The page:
Fala21a Ave. {D.C.'s Pennsylvania, e.g.}. We're off to D.C. with Henry in a few days, and hopefully will get to see Pennsylvania Ave. One of my requests is that we go check out all the famous memorials, including the one to a canine well-known to crossword solvers ... Fala.
shell game41a pea {Shell game spheroid}. Neat original way to clue the answer. I knew roughly what the shell game involved, but it was still interesting to read the Wikipedia article on the way it is practiced and its history. Apparently the scam dates back at least to Ancient Greece and it can be seen in many paintings, such as this one by Hieronymus Bosch.
Osage65a Osage {Missouri Indian}. Have come across the Osage Nation before a few times, mainly through terms named after them, such as the Osage-orange. This five-letter tribe is nowhere near as familiar as the Oto(e) of the Great Plains and I mention the Osage again to make sure they're fixed in my mind. The Osage originated in the Ohio River valley in present-day Kentucky, but migrated west of the Mississippi River to their historic lands in present-day Arkansas, Missouri, Kansas, and Oklahoma by the mid-17th century. At the height of their power in the early 18th century, the Osages had become the dominant power in their region, controlling the area between the Missouri and Red rivers. They are a federally recognized tribe and based mainly in Osage County, Oklahoma.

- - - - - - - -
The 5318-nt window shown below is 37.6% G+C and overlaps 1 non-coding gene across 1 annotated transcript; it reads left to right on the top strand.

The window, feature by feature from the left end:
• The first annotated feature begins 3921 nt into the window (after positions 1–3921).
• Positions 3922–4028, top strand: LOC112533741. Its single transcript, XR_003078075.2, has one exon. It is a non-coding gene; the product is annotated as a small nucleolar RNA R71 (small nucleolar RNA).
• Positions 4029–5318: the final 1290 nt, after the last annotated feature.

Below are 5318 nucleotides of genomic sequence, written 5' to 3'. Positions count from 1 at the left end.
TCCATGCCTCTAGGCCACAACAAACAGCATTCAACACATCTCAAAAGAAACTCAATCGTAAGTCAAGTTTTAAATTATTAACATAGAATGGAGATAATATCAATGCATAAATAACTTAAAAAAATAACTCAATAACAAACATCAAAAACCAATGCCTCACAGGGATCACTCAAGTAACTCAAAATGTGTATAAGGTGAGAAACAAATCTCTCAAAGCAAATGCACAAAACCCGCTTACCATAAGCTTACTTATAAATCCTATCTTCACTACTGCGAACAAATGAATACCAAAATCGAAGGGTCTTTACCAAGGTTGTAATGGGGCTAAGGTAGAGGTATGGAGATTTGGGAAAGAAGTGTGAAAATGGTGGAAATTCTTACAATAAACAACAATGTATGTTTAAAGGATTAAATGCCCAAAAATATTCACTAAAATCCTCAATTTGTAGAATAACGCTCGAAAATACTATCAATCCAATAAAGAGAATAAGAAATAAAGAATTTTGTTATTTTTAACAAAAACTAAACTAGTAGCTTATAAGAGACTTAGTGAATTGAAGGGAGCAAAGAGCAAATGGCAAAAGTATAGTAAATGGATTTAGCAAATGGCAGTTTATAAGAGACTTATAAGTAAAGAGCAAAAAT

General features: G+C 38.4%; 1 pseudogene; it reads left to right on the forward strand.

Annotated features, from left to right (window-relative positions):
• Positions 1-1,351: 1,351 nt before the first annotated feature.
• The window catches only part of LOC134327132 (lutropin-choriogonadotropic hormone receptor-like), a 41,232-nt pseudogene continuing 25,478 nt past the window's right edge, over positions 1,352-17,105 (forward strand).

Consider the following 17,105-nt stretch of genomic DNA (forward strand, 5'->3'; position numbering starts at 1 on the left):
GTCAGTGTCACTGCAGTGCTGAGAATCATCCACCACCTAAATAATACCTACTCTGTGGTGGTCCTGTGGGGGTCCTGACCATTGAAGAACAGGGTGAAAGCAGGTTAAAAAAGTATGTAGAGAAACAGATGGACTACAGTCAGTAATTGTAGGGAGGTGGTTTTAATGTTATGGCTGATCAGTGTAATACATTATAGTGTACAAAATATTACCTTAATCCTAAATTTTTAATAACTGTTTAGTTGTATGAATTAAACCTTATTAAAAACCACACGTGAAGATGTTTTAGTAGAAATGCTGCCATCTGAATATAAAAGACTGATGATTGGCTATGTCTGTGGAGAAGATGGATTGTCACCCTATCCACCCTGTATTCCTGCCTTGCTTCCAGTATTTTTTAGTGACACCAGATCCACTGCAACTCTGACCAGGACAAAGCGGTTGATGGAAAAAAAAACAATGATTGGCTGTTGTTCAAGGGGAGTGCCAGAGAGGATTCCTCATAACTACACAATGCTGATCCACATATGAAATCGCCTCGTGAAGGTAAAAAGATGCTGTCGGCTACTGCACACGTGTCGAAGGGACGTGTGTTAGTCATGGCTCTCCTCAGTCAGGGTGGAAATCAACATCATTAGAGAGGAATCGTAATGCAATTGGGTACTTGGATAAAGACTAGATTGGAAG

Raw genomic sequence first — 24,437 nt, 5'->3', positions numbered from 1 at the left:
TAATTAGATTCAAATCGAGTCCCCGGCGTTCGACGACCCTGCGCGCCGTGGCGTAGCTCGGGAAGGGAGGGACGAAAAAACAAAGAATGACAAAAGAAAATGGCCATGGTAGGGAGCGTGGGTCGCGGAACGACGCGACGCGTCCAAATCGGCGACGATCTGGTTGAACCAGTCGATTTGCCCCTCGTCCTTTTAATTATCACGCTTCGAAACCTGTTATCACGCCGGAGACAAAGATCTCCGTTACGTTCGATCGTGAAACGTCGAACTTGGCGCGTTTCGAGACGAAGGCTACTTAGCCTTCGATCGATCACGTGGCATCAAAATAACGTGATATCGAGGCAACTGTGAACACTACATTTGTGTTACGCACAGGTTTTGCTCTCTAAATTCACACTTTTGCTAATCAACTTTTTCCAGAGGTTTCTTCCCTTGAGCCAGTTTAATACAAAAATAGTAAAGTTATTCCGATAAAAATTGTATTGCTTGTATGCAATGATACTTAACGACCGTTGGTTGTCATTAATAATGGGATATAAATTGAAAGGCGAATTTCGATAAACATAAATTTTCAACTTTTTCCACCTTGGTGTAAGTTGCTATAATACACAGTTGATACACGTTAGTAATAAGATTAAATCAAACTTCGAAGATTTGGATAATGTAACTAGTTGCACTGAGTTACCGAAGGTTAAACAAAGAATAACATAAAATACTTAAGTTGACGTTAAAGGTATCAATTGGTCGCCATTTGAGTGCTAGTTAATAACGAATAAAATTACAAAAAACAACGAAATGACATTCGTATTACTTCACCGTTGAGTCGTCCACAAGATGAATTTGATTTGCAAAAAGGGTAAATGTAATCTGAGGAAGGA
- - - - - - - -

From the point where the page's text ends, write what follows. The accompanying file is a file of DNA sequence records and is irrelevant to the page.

Hatfield-McCoy feud5d foe {A McCoy, to a Hatfield}; 38d feud {Hatfield/McCoy affair}; 48d at it {Engaged in a 38-Down}. I'd thankfully come across the Hatfield-McCoy feud (1878–1891) back in May last year; if that hadn't happened, three references in one puzzle might have spelled T R O U B L E for me. The American Civil War was at the root of the trouble between the McCoys and the Hatfields: the McCoys living in Kentucky fought for the Union army; the Hatfields on the other side of the Tug Fork in West Virginia fought for the Confederacy.
croci42d croci {Spring bloomers}. Would you say croci or crocuses? croci seems a regularly formed plural, and (unlike octopi) dictionaries appear happy to support its use, and yet prefer crocuses.

The Rest